I get it though. There is something to be said about the good that social media platforms afford. Without a doubt, I love to see photos of my grandkids; I enjoy being edified by verses of Scripture and thoughtful insights from someone’s devotional.  I love to see and hear what God is doing in His church here at home and around the world.  I even love to see an hilarious video clip of kids being freaked out by the “magic sheet and disappearing trick” (just YouTube it).  So, there certainly are some redeeming qualities.

But truthfully, much of what seems to show up on my feed, and maybe yours as well, isn’t helpful or healthy.  After this past week I have been more disheartened and grieved over the divisive and harsh posts that social media, specifically Facebook, continues to perpetuate. Social media cannot do what being truly connected with other people can do, which is having face-to-face conversations where honest questions can be asked, listening is practiced, and understanding is gained.  Just a thought:  if you know someone who posts on your wall that has a differing view than you politically, religiously, or ideologically, and you feel the need to comment, rather than argue in a 2-hour thread call them up, go get a cup of coffee at Starbucks (or if you’re boycotting, try Chick-fil-A), and have a sit down conversation that seeks to gain understanding rather than win an argument.  That seems more helpful.  And it certainly seems to be more biblical . . . well, maybe not the Starbucks/Chick-fil-A coffee, but you get the point.

I recently read an article that was entitled, “If Jesus Were On Earth Today, Would He Use Social Media?” The conclusion that the writer came to was that He probably would, but not in the way that many do today.  I agree.  He would have leveraged social media as a tool and not a weapon; as a means for advancing the gospel and not arguing a point.  Don’t get me wrong, He would have engaged others with truth (and He did), yet it would be personal and full of grace.  By grace, just so some may not think I’m saying Jesus gives sin or a distorted worldview a pass, grace is just as much grace in unwavering correction as it is unmerited favor.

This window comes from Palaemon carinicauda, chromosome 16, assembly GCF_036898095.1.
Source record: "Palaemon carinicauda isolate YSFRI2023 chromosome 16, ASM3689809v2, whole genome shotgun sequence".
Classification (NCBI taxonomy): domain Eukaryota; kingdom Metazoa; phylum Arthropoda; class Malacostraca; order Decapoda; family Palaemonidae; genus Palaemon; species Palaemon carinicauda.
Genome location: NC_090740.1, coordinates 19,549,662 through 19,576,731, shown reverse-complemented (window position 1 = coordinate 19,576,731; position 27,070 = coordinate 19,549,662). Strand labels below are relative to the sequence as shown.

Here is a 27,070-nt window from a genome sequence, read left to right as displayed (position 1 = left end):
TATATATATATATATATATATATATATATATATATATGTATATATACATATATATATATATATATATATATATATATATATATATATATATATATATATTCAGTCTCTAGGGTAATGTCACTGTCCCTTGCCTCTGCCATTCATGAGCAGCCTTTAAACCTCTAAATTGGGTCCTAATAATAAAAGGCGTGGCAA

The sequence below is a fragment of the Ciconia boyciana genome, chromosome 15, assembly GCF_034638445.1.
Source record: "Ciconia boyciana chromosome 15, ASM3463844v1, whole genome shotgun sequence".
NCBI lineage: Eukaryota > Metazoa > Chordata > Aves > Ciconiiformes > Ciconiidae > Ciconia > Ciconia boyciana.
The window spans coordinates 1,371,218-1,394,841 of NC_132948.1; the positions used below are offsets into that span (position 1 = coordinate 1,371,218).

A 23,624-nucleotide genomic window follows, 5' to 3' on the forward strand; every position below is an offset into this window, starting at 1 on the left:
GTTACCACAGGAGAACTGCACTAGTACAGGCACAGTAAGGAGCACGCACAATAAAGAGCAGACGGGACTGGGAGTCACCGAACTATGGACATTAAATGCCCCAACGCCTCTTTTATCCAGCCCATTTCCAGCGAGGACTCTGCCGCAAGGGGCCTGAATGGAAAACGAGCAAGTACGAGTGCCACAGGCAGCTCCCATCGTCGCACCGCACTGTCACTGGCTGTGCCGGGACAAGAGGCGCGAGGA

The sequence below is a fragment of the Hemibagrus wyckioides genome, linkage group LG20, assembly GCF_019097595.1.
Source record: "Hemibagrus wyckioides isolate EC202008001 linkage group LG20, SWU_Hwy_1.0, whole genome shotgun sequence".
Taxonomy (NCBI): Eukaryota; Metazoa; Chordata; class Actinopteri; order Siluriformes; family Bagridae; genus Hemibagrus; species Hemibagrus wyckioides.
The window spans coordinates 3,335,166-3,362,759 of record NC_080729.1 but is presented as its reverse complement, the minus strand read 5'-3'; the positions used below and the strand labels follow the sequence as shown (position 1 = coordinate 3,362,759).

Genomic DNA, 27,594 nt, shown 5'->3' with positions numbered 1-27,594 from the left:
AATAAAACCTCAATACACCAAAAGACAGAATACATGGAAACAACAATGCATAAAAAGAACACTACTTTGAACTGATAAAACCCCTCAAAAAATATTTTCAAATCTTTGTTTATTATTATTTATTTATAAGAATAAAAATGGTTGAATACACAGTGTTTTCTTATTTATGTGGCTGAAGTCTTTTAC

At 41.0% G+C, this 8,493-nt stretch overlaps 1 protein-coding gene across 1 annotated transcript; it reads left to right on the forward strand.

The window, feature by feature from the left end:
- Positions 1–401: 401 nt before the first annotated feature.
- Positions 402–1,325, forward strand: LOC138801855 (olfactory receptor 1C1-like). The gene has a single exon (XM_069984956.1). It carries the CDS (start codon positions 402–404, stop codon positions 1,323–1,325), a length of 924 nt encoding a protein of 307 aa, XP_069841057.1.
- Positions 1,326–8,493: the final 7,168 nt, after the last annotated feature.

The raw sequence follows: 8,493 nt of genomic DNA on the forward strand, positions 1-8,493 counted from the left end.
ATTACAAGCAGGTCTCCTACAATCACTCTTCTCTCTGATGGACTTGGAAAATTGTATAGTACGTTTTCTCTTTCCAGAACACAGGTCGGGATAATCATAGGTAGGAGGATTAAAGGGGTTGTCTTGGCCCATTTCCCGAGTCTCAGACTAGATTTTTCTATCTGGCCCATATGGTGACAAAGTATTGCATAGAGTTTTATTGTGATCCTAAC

On the other hand, if the disciples would have had access to social media, I guarantee that Peter would have had a literal “come-to-Jesus-meeting” on a few occasions. I can see Peter’s posts or tweets right now:

“Mad sword skills.” #Malchus #NotToday #CanYouHearMeNow


“Jesus just said He’d build His church on me.”  #Winning #ClassFavorite


“When you have to feed over 5,000 people and Chick-fil-A is closed on Sundays.”  #ComeOnMan #WeNeedAMiracle #JesusTakeTheMeal

Yeah, there would be a rebuke coming.

One more.

“Walking on water . . . not so much.”  #EpicFail #ThoseWavesThough #JesusIsMyLifeguard  (this one I think Jesus would’ve enjoyed.)

When you look at the Bible, Jesus understood the value of sitting down with those who weren’t like Him (Luke 15). He even had conversations with those who had vitriolic hate towards Him (Luke 15:25-32).  As Rosaria Butterfield has said, He didn’t sin with sinners, but He did sit with sinners. And I think we would be most like Jesus if we did the same.

With that being said, here are some questions I’m considering, and would encourage you to honestly and prayerfully consider as well.



In the book The Simplest Way To Change The World, Dustin Willis and Brandon Clements write, “In The Divine Commodity, Skye Jethani writes, ‘The appeal of social networking sites is the ability to simultaneously have hundreds of “friends” without actually risking the emotional investment of a real human relationship.’ The creation of ‘likes’ on avenues such as Facebook, Instagram, and Twitter is one of the most brilliant marketing tools ever created, because we all want to be liked.  It’s mesmerizing to check our feed and see who liked our last post, and depressing when we discover that no one has.  In fact, some social scientists now describe our endless use of social media as ‘like addiction.’”

We all have a desire, and a need, to be noticed and validated.  That’s true for some more than others, but nonetheless it is a need deep within every human being.  And, truth be told, no human being can ever provide all that you want or need in this area. It is only in Jesus that we find our true identity; our sense of value and security in knowing that He notices us. And it’s not because it’s all about us, because it isn’t.  It’s all about Jesus, but He lavishes His love on us and reminds us of who we are in Him.